Public has part to play in fight against crime in Worthing
The ongoing problems surrounding the temporary accommodation hub for homeless people in Lyndhurst Road, and a sense of helplessness amidst what was perceived to be a deteriorating situation within the area, dominated proceedings at last Tuesday's public meeting at the East Worthing Community Centre.
Both John Holmstrom, chief executive of Worthing Churches Homeless Projects, and Inspector Allan Lowe urged the need to report problems so that these can be confronted and doing this is key to their solution.
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Whether we are Neighbourhood Watch members or not, we are the eyes and ears of the community and, as citizens, it is our responsibility to play our part in the fight against crime and the fear of crime on a continuous basis.
As councillor Roger Oakley said at a previous meeting, councillors cannot be expected to do everything and we must be prepared to act in our own interests and those of the community as a whole.
Once again, long delays in getting through to a call handler when using the 101 non-emergency number were reported – but why use this method of communication when you can report online in a fraction of the time?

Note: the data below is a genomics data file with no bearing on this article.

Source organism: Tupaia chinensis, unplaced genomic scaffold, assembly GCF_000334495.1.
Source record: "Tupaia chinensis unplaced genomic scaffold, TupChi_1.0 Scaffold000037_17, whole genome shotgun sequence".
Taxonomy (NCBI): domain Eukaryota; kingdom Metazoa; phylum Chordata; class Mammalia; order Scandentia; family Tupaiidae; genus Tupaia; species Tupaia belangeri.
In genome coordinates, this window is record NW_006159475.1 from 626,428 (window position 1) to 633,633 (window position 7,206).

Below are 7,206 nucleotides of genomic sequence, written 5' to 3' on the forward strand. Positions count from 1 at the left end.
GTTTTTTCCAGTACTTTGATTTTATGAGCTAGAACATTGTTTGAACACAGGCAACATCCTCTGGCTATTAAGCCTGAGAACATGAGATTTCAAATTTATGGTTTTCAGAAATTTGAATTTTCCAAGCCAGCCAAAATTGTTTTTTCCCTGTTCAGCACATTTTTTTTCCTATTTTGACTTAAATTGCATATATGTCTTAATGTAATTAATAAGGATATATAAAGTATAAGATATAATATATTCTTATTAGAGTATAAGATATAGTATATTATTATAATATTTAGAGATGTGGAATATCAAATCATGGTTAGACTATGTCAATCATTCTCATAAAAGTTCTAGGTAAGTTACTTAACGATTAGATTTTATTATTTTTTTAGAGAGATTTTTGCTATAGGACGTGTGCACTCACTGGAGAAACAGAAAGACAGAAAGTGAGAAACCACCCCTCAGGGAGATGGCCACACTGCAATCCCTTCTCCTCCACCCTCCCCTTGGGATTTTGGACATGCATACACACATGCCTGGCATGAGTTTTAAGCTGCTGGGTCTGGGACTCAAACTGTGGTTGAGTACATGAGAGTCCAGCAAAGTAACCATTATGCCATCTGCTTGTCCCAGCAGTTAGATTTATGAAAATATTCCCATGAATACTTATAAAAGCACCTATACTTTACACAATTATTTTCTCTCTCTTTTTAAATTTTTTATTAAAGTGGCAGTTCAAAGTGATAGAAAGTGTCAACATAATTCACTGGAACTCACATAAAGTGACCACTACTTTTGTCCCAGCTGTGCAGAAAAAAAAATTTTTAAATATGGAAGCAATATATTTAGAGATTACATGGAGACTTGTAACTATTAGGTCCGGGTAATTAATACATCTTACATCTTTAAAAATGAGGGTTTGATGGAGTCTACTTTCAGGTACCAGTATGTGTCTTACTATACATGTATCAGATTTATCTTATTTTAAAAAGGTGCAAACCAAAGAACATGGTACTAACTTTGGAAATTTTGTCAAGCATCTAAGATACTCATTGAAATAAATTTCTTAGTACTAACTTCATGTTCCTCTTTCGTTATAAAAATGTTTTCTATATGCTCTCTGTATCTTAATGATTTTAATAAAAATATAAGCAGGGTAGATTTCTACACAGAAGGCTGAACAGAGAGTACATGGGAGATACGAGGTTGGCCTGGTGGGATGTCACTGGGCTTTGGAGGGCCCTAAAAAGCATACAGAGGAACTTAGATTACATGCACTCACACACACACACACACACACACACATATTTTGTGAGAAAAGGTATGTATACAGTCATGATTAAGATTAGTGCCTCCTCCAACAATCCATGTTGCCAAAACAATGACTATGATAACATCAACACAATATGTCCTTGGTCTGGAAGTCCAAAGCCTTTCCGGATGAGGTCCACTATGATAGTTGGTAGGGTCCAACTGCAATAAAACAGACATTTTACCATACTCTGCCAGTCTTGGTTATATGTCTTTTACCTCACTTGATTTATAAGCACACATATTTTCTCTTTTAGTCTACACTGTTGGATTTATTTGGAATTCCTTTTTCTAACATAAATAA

Problems such as those involving noise are not dealt with by the police but by the council, which provides an out-of-hours service for emergency noise problems.
The idea of a community champion to act as a regular liaison point with the police and Worthing Churches Homeless Projects, as suggested by councillor Rebecca Cooper, makes sense when grappling with a difficult and complex situation where the interests of the community have to be balanced with the statutory requirement to provide housing for homeless and often traumatised individuals, but it remains to be seen whether anyone is prepared to take on such a role.
The Tarring Community Forum will meet on Tuesday, September 11.
• For more information about the Worthing & Adur Neighbourhood Watch Associations click here.
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